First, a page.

Thanks to a good friend who offered me a place to crash, I was able to attend WorldCon this past weekend. I drove up to Reno on Friday, arriving around 1pm, and stayed until Sunday. So, what did I do, who did I meet, and what was my experience like? I’m so glad you asked!
I arrived into Reno about forty-five minutes later than I anticipated. This wouldn’t have necessarily been a problem, except that Brent Weeks and his lovely wife, Kristi, were waiting for me to have lunch! I checked into the Peppermill, thinking I had arrived, but soon discovered that the convention center was a good half mile down the street. That’s a long way in 95 degree heat. I dumped my bags (after losing ten minutes navigating the secret labyrinth in which the Peppermill traps their guests to an eternity of gambling and second-hand induced lung cancer) and drove to the the Atlantis Casino/Reno Convention Center. Of course, I parked in the wrong lot, and rushed past more slot machines, before which sat a silent army of zombies who steadily feed the blinking machines with seemingly endless supplies of coins.
To my amazement, Brent and Kristi actually waited for me, and I broke up their conversation with John Scalzi so we could find some lunch. After the stress of arriving into Reno, lunch with them was the perfect way for me to relax into the convention. I first met them at Comic-Con last year, and they have become some of my favorite people in this industry: truly sincere, genuinely caring people.
By the time we finished lunch, it was too late in the afternoon to purchase a membership for the day. But I still managed to run into Mur Lafferty, James Patrick Kelly, Lou Anders (more on him later!), John Scalzi, Alex Lencicki of Orbit Books, John Picacio, and I shouldn’t have started naming names, because now I’m going to forget people.
Much later that evening I finally met my good friend Sandra Wickham, and she introduced me to Kristi Charish. Though Sandra and I have spoken via Twitter and email, this was our first face to face visit. The good news: I didn’t come across as being too much of a nerd, apparently. We wound the evening down in a very loud lounge with Lou Anders and Tor.com prodcuer Pablo Defendini. Sleep time: 2:30 AM.
Meeting AISFP Listeners!
Before I continue, I want to mention how wonderful and amazing it was to meet listeners of the podcast. I couldn’t believe how many people I introduced myself to only to receive a surprised: “You’re Shaun Farrell of Adventures in Scifi Publishing!” I’ve been doing this five years, but I’ve never experienced that before. And, you know what, I liked it! It felt really good to meet people who value what we do here. So, thanks to Tony Dutson, Jordan Ricks, Jane Hughes, Jo Schneider, John Cmar, and Matthew Bey from Space Squid. I know I’m forgetting someone. Please forgive me!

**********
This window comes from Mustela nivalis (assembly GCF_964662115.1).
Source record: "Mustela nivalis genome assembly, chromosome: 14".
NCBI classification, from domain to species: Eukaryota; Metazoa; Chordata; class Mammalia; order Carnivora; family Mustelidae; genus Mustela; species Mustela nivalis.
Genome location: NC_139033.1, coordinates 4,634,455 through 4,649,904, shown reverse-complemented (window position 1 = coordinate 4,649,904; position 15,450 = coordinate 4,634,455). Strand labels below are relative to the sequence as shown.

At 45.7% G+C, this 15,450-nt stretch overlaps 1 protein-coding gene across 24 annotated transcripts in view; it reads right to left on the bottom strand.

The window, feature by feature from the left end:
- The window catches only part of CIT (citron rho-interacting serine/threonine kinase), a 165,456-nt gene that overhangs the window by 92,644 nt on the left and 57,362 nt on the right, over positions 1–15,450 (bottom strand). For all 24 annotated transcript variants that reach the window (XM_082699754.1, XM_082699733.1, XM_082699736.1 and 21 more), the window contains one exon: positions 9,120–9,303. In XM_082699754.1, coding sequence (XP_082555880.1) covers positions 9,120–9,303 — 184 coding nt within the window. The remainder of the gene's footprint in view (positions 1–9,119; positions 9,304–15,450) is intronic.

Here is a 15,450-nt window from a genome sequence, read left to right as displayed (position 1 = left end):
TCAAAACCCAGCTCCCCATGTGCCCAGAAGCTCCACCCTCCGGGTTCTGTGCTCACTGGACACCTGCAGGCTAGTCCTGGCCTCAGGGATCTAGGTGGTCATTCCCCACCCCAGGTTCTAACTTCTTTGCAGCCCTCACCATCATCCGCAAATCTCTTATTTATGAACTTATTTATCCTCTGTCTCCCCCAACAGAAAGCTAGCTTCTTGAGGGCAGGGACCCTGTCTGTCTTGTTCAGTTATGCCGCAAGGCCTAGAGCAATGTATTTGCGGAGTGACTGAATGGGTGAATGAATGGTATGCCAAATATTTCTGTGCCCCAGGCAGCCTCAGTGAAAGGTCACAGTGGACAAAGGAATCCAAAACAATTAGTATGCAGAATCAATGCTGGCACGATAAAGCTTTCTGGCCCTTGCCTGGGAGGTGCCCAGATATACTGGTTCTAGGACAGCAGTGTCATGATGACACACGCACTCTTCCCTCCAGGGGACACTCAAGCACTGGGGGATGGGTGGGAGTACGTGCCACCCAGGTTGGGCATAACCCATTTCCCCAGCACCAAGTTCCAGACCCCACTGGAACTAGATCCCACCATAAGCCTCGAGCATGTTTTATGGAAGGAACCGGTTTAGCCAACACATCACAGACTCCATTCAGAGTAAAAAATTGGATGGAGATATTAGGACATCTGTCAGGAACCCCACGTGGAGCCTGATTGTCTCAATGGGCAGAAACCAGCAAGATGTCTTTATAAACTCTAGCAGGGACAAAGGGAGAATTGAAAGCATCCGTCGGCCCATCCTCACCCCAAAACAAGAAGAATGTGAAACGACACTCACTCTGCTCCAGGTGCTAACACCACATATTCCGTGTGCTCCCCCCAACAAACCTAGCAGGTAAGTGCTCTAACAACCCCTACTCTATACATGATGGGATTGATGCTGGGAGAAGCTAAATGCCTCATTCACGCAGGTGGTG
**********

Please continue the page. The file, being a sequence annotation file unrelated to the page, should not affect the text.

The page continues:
I woke bright and early to attend the Walk with the Stars at 8:00 AM. I drove Lou to the starting location, and Lev Grossman was going to fold up into the extra cab of my truck, but chose to procure morning coffee instead. Wise move, Mr. Grossman! On the walk was Kay Kenyon, James Patrick Kelly, Bill Willingham, Paul Cornell, and John Picacio, to name a few. It was also there that I meet Jordan and Tony, and I spent most of the walk with them. Looking back, there was no better way I could have spent that time. We had a great conversation about writing and publishing.
After the walk I sat down with Lou Anders to talk publishing (interview coming soon!) and attended a panel with Brent and Kristi Weeks on the Rebirth of Sword and Sorcery. I purused the dealers room, the art show, watched Boris Vallejo paint (that was awesome), tried to meet Howard Tayler (but failed), but succeeded in catching up with Tim Pratt, Robert J. Sawyer, Bob Eggleton and others.
After that epic fail (at least they are both podcasters and understood), I attended Eric James Stone’s Kaffeeklatsche and Tee and Pip’s Kafeeklatshce. Throw in some quick run-ins with Connie Willis, Brenda Cooper, and Dan Wells, and I was off for a quick sandwich before the Hugo Awards. Sleep time: 4 AM.
It was worth going to WorldCon just to see Lou Anders win for Best Editor, Long Form. He certainly deserves it, and it was great to watch his touching speech. And, yes, I held his Hugo!
I rant about this in Episode 134 of the podcast (upcoming), but I suppose I’ll put some of this here. The Hugos are great. They should represent the best, most influential, most popular work the genre has to offer. That said, something really bothered me with this year’s Hugos: the inclusion of “F-Me, Ray Bradbury” in the Best Dramatic Presentation, Short Form category. Listen to the podcast for my full rant, but suffice to say, I think the inclusion of that video brings down the entire category and the awards overall. Are we really saying that “F-Me, Ray Bradbury” represents the best the science fiction and fantasy community can create? Really? Most of the category was Dr. Who episodes, and that’s fine. But ANY episode of STARGATE UNIVERSE, EUREKA, WAREHOUSE 13, and (INSERT YOUR FAVORITE SF SHOW/SHORT FILM HERE) deserves to be there over a girl flashing her cleavage and masturbating with a paperback. I found it inappropriate. Others obviously disagree.
After the Hugos I spent many hours with the Ink Punks, which was, well, AWESOME! If you don’t read their blog, you should really check it out.
Wrap it Up, Already
I had a blast at my short convention. Because of the convention layout (which plenty of people have addressed, so I’ll skip it) I couldn’t connect with as many folks as I hoped, in particular Mur Lafferty, Patrick Hester, and Tim Akers. Still, I met old friends, made new friends, and converted online friends to flesh and blood friends. I’ll remember this convention very fondly, and I’m already scraping pennies for Chicago. And now, a few more pictures.